THE BLOG

The Woman Serving up Soup For a Good Cause

10/02/2012 08:13 EDT | Updated 12/01/2012 05:12 EST
Olga Berman

What is it about soup that makes it our go-to weapon to soothe anything from an aching body to an ailing heart? It may not always cure, but there's something about its old-fashioned, comforting powers that sure seems to help.

Making soup for a friend or family who's hurting is hard-wired into Sharon Hapton's DNA. She's been doing it for her loved ones for most of her adult life believing in her heart that a bowl of comforting, homemade soup has the potential to change a person's day. When she turned 50 and her kids had flown the family nest, she experienced what she calls "a giant nurture void" and ruminated about how the power of soup might be applied to a broader mission; to comfort women and children suffering from the trauma of family violence and abuse. Such were the seeds of Soup Sisters, now a thriving social enterprise with volunteer operations in 10 cities (and growing) across Canada.

On any given Sunday, women and men across the country gather together in professional kitchens under the guidance of professional chefs and produce litres and litres of nourishing, nurturing soups for Monday morning delivery to their local women's shelters. Nationally, Soup Sisters' events now churn out approximately 8,000 bowls of soup a month for 25 women's emergency shelters and youth-at-risk centres from Ottawa to Vancouver Island.

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Little did Sharon know that the power of soup would extend far beyond the comfort contained in each delicious bowl. Soup Sisters amplified the conversation about domestic violence and brought it to the attention of thousands in the communities in which it operates. According to Lisa Falkowsky, Executive Director of the Calgary Women's Emergency Shelter (Soup Sisters' very first soup recipient), "Our organization now has the unique opportunity to create a dialogue with thousands of new people to raise awareness about family violence." And, of course, the soup has brought comfort to the women and children in the shelter, "...the knowledge that this soup is made specifically for them by fellow Calgarians supports women and children as they begin their new lives free of abuse."

Women who flee abusive relationships often leave their homes with just the clothes on their backs. Suddenly deprived of their home environment, riddled with stress and fear and drained of energy, many struggle just to eat, sleep and hold down their jobs. One such shelter resident and soup recipient in Kelowna recently shared, "I just moved into the Kelowna Women's Shelter two days ago. I work full-time and it's been a real challenge trying to make it to work and deal with the chaos in my life, and with the huge depression that lingers relentlessly night and day and keeps me from sleeping. I just wanted to say how nice it was to be able to take a bowl of comforting minestrone soup to work -- one less thing to worry about...please accept my humble thanks for your love, generosity and kindness when I truly need and appreciate it most."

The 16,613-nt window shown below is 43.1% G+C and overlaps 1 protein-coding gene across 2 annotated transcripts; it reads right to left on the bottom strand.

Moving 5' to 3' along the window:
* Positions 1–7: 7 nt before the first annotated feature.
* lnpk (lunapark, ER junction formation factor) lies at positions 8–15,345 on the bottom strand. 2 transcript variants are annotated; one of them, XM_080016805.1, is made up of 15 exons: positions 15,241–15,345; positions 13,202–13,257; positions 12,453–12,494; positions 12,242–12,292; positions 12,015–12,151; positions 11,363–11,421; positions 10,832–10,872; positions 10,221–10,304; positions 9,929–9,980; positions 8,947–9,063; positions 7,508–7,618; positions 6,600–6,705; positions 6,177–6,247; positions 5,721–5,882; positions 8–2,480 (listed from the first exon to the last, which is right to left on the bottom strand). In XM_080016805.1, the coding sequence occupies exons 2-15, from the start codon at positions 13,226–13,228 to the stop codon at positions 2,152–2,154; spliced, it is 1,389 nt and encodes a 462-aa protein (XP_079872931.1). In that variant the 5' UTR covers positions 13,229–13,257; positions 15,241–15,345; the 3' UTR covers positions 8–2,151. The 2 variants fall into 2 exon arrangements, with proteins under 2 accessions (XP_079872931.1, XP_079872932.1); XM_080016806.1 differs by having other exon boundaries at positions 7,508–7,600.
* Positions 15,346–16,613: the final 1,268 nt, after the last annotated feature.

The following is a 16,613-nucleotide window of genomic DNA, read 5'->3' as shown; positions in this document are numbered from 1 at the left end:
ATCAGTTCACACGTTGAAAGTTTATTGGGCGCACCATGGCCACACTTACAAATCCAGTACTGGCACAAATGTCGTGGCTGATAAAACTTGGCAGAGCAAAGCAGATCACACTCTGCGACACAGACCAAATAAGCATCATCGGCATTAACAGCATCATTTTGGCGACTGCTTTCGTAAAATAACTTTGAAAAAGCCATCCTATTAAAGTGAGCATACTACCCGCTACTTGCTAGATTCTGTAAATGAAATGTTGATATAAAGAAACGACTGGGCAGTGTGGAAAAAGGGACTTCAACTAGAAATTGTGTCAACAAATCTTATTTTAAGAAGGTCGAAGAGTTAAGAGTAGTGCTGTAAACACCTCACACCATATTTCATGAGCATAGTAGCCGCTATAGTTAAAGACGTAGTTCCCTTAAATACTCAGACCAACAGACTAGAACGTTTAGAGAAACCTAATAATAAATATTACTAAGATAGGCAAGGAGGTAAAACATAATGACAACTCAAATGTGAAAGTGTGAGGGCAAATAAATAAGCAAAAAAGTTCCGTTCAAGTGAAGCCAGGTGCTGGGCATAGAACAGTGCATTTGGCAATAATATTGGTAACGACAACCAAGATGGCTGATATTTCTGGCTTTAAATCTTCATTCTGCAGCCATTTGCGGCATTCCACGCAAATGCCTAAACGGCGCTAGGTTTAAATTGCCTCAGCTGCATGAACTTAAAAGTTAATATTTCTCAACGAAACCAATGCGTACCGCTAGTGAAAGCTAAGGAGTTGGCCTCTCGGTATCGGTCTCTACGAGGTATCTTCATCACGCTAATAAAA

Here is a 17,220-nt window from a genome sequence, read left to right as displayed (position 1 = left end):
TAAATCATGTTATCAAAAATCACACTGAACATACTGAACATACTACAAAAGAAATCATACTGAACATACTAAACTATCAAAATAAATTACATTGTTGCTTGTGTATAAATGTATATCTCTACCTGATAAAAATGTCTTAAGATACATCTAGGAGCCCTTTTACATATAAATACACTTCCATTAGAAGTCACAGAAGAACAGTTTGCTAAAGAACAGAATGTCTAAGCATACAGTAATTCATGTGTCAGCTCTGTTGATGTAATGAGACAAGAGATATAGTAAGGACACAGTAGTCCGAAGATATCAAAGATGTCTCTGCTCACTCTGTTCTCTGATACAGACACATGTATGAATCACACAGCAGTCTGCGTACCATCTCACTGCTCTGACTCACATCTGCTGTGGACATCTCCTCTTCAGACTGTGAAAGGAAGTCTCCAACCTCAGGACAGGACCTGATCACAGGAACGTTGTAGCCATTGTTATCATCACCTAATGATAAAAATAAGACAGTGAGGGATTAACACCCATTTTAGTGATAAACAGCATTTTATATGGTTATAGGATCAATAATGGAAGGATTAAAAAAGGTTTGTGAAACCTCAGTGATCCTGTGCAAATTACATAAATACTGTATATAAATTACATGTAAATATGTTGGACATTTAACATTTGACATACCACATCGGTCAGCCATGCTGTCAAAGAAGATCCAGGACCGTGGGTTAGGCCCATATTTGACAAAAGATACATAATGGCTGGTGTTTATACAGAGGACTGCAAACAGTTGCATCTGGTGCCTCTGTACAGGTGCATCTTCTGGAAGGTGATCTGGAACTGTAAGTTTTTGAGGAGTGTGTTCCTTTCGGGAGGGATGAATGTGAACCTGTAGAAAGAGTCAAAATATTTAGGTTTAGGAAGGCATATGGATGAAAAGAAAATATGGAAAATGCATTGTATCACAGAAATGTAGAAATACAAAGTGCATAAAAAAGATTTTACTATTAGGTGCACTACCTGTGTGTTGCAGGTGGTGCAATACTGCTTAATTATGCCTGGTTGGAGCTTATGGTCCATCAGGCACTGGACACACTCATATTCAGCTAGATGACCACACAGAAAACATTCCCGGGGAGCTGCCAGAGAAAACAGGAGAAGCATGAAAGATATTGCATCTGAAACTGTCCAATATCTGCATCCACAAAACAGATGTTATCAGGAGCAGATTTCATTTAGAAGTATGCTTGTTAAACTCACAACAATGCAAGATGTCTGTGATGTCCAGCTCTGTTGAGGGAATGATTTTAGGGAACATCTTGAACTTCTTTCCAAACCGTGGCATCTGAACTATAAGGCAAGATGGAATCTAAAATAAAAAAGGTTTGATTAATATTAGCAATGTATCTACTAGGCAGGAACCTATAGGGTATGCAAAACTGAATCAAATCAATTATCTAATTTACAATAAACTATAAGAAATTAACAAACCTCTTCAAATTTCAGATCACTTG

Such testimonials fuel volunteer participation and motivation and draw the power of soup back to the individuals who are chopping, sautéing and stirring this potent brew. According to Jennifer Schell, a food writer and Soup Sisters Kelowna volunteer coordinator, "It is thrilling and rewarding to see the effect the soup making session has on each new group -- they all leave aglow. Never has a charity resonated with so many and embodied such a completely satisfying, spirit-filling experience."

(See Jennifer's favorite soup recipe, Okanagan Apple, Sage & Celeriac Soup from the recently published Soup Sisters Cookbook.)

With over 75,000 bowls of soup delivered to date and many more on the stove to come, the full power of Soup Sisters is yet to be realized. As long as there are abusers in our midst, shelters in our cities and women and their children struggling to rebuild their lives, there will continue to be more than enough need to keep Soup Sisters stirring the pot.

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